Every mock draft has its own theme.
The last theme involved picking players for teams based on need. I personally believe the better part of what happens on draft day can be attributed to the concepts of need and fit, and so that came relatively easy for me.
Today's theme is trades, and that one is a little more difficult for me. In short, I hate projecting trades in a mock draft.
Mock drafts are already difficult enough. Some of the grading systems you see out there have shockingly low standards and bell curves. If you are able to nail 30 of the 32 players in the 1st round, and match 6 different teams with the exact right player, you're cooking with gas.
When you add the wild card of trades into the mix? Forget it.
Yet, at the same time, there will be trades on the first day of the 2012 NFL Draft. Since moving to prime time coverage, NFL teams have seemed to amp up their trading habits for the sake of crowd appeal.
So, let me swallow my misgivings and take a crack at this.
There won't be any trades here, or surprises.
The Indianapolis Colts have officially cut ties with Peyton Manning, and they have the opportunity to move on quickly.
The media will attempt to stir up controversy about this pick—it's what they do.
Andrew Luck and Robert Griffin are two of the most-hyped quarterbacks to come out in the last decade.
They are talented, and they play the most important position in the sport. Yet, because their destinations are all but known, they are now boring.
So, every now and then, the media tries to pick up that old suit in the closet, dust it off, and see if they can get a little more use out of it. In this case, that farce is to pretend that Robert Griffin may actually go to the Colts at No. 1 overall.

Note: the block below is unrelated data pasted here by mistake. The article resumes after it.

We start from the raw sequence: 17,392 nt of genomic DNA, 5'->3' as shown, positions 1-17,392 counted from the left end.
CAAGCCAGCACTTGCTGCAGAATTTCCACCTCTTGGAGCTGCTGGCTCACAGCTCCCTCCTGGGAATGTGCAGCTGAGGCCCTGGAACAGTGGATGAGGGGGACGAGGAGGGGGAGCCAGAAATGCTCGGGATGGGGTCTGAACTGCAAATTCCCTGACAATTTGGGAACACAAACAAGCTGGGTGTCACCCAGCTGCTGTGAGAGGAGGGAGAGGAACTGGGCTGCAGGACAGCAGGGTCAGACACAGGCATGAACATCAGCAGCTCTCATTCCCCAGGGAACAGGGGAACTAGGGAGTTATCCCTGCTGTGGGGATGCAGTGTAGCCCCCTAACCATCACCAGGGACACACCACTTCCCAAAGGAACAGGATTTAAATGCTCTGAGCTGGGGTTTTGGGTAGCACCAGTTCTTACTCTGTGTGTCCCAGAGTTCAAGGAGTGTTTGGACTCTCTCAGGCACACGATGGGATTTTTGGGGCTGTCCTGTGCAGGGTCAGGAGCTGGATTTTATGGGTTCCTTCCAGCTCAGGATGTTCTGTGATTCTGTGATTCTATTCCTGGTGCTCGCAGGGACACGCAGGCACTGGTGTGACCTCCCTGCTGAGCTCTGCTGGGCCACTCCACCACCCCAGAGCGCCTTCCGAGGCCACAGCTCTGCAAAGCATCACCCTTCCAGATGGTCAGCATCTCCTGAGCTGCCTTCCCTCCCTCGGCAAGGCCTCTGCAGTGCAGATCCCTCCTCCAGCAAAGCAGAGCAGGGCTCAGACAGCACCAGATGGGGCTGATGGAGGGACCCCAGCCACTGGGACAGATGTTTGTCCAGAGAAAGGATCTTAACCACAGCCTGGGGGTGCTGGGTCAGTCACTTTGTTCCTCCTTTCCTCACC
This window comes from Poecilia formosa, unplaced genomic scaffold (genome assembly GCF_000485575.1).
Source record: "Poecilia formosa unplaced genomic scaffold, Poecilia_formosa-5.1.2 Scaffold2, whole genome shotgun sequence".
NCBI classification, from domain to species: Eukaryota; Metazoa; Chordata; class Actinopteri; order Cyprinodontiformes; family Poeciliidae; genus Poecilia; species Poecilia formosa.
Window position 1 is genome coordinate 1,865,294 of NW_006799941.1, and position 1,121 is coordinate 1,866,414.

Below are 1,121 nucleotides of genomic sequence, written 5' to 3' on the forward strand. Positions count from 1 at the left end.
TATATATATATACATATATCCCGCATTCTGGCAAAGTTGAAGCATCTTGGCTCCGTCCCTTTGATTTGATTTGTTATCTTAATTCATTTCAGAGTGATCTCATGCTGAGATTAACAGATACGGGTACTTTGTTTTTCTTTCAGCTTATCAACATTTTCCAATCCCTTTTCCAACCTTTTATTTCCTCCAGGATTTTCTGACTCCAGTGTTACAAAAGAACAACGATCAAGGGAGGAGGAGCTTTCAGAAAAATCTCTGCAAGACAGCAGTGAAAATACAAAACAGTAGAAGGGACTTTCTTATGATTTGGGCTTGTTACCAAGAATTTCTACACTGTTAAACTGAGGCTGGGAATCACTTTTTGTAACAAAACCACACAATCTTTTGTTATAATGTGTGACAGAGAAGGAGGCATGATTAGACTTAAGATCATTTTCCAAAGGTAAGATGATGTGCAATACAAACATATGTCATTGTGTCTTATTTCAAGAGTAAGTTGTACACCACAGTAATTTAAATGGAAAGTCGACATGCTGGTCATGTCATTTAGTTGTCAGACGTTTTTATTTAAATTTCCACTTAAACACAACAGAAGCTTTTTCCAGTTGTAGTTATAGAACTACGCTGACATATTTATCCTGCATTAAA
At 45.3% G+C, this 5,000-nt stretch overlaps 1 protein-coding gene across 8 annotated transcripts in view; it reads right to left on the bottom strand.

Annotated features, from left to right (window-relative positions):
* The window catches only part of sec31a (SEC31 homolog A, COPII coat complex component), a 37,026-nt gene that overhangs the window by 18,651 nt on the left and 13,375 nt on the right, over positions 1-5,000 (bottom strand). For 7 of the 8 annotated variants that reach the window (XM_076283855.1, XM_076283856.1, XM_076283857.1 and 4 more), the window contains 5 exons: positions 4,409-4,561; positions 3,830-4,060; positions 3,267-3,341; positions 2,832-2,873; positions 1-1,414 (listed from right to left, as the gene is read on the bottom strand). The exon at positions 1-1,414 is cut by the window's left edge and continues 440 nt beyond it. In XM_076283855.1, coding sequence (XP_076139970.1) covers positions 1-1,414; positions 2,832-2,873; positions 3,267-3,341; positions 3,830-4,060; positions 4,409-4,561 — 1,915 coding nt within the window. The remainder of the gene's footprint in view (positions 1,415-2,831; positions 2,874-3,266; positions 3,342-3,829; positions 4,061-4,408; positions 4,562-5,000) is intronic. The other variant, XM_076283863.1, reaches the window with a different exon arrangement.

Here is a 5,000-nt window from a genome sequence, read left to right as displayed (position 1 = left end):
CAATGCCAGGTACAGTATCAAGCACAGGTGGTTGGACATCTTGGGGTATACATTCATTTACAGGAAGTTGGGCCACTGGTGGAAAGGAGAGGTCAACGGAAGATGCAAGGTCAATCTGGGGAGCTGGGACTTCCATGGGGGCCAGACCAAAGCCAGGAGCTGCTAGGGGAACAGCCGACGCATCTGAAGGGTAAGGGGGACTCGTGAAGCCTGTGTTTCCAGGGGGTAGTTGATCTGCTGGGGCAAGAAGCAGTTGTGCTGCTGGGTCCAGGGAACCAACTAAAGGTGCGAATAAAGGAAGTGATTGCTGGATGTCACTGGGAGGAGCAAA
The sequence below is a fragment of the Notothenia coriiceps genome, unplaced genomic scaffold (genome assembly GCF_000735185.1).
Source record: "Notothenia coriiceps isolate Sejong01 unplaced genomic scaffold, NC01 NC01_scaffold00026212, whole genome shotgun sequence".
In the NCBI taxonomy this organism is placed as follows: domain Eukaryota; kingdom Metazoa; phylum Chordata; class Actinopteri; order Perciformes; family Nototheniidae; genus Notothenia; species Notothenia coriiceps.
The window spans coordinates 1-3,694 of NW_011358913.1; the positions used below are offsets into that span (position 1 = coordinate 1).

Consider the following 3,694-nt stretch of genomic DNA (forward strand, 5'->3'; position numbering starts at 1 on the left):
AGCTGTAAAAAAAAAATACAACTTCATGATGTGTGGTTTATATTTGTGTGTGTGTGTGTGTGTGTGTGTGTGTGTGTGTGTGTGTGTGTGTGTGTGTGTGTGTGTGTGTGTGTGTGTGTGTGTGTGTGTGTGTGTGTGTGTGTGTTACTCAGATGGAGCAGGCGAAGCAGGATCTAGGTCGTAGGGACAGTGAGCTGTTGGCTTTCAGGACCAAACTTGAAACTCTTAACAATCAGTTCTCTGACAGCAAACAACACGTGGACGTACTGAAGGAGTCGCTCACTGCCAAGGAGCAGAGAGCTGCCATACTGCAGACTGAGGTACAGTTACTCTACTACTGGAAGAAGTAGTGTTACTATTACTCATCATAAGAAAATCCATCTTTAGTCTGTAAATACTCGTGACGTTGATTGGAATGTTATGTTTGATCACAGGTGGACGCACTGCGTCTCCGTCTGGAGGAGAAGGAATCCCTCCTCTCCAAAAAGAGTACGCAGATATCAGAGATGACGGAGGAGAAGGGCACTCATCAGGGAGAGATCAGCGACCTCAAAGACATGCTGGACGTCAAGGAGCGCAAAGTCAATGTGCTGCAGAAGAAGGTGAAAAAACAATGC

But this is the draft standing for which Andrew Luck has been destined for years.
In the first week of November of 2009, I had just finished watching several Stanford games where this redshirt freshman quarterback was absolutely lighting up the field.
I correspond near daily with several writers that I have written with during the past decade in various spots, and those writers can tell you that I texted and emailed them at that time (approximately 28 months ago) and warned them that little-known Andrew Luck would be the No. 1 overall pick in either the 2011 or 2012 draft.
So, you will forgive me if this time around I stick to my guns on this one.
Given my trade projection phobias, this is exactly the kind of trade I love projecting: one that has already happened.
Last year, the Washington Redskins bowed out of the quarterback market, convinced that the combination of John Beck and Rex Grossman were better than any player they could have realistically acquired.
They will not make that mistake again.
The team has a need at this position, the most important in the sport, and they traded a King's ransom to move up so that they could get a crack at this player.
As I said, the media will attempt to stir controversy, posing "what if" questions about Luck being passed over by the Colts.
That is just an attempt to take a subject that has become boring and make it more interesting.
The reality is, both Luck and Griffin might as well sign their contracts now. They aren't going anywhere unpredictable.
Here we have our first trade of the day. The Buccaneers and Cleveland Browns are both rumored to covet star Alabama tailback Trent Richardson.
We also know that the Minnesota Vikings are absolutely itching to trade down from their spot at #3 overall. Trading from #5 to #3 overall on the Draft Value Chart would normally cost about the price of a 2nd round pick, however the Vikings may be desperate enough to pick up extra value that they are willing to do this deal for the price of the Buccaneers' 3rd round pick in 2012, and perhaps a 3rd rounder in 2013.
I do not personally believe the Buccaneers should give up on LeGarrette Blount by picking up a tailback that is so similar to Blount, but there is no denying that Richardson is an elite tailback.
Trent Richardson being off the board due to a trade up would shake up my previous mock draft projections considerably.
I previously had Richardson projected here to the Browns due to my own perceived importance of the tailback in Pat Shurmur's offense.
However, with Richardson gone, the Browns may be forced to move on to Plan B which could be Ryan Tannehill, who is a good fit for Shurmur's West Coast Offense.